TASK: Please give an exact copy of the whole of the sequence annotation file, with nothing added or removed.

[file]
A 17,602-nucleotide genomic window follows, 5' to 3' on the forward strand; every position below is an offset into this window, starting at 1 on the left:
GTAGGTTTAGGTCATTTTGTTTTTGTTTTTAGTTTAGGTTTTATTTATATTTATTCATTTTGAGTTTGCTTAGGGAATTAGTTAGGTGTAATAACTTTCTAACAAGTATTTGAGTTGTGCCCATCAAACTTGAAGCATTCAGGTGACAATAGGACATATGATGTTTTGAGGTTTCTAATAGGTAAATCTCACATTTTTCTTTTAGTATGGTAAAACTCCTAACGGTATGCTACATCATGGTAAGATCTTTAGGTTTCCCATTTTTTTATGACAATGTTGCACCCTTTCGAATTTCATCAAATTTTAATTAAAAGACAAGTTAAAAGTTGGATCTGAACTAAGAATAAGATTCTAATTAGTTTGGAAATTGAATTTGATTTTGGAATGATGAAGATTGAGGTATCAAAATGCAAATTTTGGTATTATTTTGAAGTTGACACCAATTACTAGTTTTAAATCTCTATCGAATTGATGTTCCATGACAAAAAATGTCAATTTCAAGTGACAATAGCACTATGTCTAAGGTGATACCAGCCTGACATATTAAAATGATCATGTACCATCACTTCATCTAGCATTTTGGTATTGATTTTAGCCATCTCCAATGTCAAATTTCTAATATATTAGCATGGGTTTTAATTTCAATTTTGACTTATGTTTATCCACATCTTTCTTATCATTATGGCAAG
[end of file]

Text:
A 17,602-nucleotide genomic window follows, 5' to 3' on the forward strand; every position below is an offset into this window, starting at 1 on the left:
GTAGGTTTAGGTCATTTTGTTTTTGTTTTTAGTTTAGGTTTTATTTATATTTATTCATTTTGAGTTTGCTTAGGGAATTAGTTAGGTGTAATAACTTTCTAACAAGTATTTGAGTTGTGCCCATCAAACTTGAAGCATTCAGGTGACAATAGGACATATGATGTTTTGAGGTTTCTAATAGGTAAATCTCACATTTTTCTTTTAGTATGGTAAAACTCCTAACGGTATGCTACATCATGGTAAGATCTTTAGGTTTCCCATTTTTTTATGACAATGTTGCACCCTTTCGAATTTCATCAAATTTTAATTAAAAGACAAGTTAAAAGTTGGATCTGAACTAAGAATAAGATTCTAATTAGTTTGGAAATTGAATTTGATTTTGGAATGATGAAGATTGAGGTATCAAAATGCAAATTTTGGTATTATTTTGAAGTTGACACCAATTACTAGTTTTAAATCTCTATCGAATTGATGTTCCATGACAAAAAATGTCAATTTCAAGTGACAATAGCACTATGTCTAAGGTGATACCAGCCTGACATATTAAAATGATCATGTACCATCACTTCATCTAGCATTTTGGTATTGATTTTAGCCATCTCCAATGTCAAATTTCTAATATATTAGCATGGGTTTTAATTTCAATTTTGACTTATGTTTATCCACATCTTTCTTATCATTATGGCAAG